Braintree handing out $50K in credit to new startup customers

Summary:In what seems like an early holiday gift, Braintree has announced a new program that will be doling out serious cash to startups.

Braintree recently raised approximately $35 million in venture capital funding, and it has revealed what it is going to do with the money: give it away. Well, sort of.

The online and mobile payments solutions provider has announced a new program in which it will give $50,000 in  processing credit to the next 1,000 startups that sign up with Braintree.

Sounds almost too good to be true, so is this a Halloween trick or treat?

Braintree asserted that there are no strings attached here as there are no contracts or fees involved.

Interested businesses can sign up for Braintree online. After that $50,000 has been processed, a startup can choose to stay with Braintree or switch to another payments platform. Braintree assured that it will give the company its data if company leaders decide to move on.

Being a somewhat young company itself still (founded in 2007), Braintree suggested that "the first several thousand dollars in revenue are one of the toughest hurdles for a new business to overcome." Thus, there in lies the motivation to help startups get over this hurdle.

Nevertheless, it's still possible to see Braintree's strategy in this.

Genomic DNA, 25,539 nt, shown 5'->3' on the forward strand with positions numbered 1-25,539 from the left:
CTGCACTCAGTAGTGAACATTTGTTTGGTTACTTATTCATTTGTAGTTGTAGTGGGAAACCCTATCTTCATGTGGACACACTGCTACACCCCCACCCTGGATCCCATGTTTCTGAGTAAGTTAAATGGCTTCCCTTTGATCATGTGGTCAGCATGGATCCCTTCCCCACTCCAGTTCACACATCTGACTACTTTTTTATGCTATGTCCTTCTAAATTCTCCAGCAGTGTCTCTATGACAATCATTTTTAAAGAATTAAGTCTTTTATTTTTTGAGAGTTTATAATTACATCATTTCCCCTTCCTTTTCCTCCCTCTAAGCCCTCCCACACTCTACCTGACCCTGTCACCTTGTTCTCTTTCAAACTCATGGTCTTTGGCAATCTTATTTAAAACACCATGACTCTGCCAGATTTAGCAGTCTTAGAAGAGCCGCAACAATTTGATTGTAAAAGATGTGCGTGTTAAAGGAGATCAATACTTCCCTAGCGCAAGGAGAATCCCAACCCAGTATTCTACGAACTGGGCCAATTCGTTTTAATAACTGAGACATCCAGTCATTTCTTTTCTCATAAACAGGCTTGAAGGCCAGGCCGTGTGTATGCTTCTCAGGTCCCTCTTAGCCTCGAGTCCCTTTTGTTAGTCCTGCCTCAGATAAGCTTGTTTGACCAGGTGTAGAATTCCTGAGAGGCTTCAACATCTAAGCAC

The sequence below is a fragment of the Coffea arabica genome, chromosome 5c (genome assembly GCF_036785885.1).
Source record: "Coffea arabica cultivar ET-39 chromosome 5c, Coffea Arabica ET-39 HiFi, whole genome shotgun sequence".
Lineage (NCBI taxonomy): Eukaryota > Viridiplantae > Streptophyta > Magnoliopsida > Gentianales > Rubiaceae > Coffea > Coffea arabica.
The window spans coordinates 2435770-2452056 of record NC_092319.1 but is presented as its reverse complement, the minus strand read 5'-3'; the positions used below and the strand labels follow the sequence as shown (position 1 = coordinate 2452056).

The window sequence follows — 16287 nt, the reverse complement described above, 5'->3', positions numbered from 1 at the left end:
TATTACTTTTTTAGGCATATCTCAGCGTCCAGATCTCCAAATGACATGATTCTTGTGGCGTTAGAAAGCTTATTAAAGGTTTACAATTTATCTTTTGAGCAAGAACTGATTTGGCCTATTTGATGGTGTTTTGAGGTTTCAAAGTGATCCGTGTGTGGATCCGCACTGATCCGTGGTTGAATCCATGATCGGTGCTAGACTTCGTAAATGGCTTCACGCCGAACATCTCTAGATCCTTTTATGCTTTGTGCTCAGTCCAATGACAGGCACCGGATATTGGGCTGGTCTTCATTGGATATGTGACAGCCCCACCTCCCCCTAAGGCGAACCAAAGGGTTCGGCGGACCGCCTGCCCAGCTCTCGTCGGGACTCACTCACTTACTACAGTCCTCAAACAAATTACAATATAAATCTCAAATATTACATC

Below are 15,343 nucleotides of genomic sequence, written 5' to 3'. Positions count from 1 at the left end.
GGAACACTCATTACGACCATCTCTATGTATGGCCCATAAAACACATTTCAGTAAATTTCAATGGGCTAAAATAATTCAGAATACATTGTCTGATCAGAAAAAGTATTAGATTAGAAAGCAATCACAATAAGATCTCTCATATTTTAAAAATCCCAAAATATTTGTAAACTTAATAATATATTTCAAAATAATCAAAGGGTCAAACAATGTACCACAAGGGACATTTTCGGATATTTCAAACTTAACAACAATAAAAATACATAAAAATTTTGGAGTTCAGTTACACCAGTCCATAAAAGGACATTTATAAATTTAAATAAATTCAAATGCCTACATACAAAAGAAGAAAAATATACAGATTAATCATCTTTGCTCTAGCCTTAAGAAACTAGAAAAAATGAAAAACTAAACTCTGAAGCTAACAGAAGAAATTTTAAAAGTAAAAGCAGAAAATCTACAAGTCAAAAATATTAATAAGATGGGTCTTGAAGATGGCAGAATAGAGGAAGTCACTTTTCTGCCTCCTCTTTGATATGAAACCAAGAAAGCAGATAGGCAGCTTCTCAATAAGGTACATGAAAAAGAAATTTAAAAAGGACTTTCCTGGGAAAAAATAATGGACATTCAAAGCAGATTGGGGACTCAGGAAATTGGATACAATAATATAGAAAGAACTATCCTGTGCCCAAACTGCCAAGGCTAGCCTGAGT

The Chicago-headquartered company continues to position itself as the e-commerce backbone for rising tech stars by targeting smaller companies with smaller budgets and promising them the same technology and resources offered at the corporate level.

Examples of companies already using Braintree's platform include Rovio, Airbnb, LivingSocial, and Uber.

Braintree has been progressively ramping up its own resources, most recently through the $26.2 million acquisition of mobile payments startup Venmo.

Topics: Start-Ups, Mobility, Tech Industry


Rachel King is a staff writer for CBS Interactive based in San Francisco, covering business and enterprise technology for ZDNet, CNET and SmartPlanet. She has previously worked for The Business Insider,, CNN's San Francisco bureau and the U.S. Department of State. Rachel has also written for, Irish Americ... Full Bio

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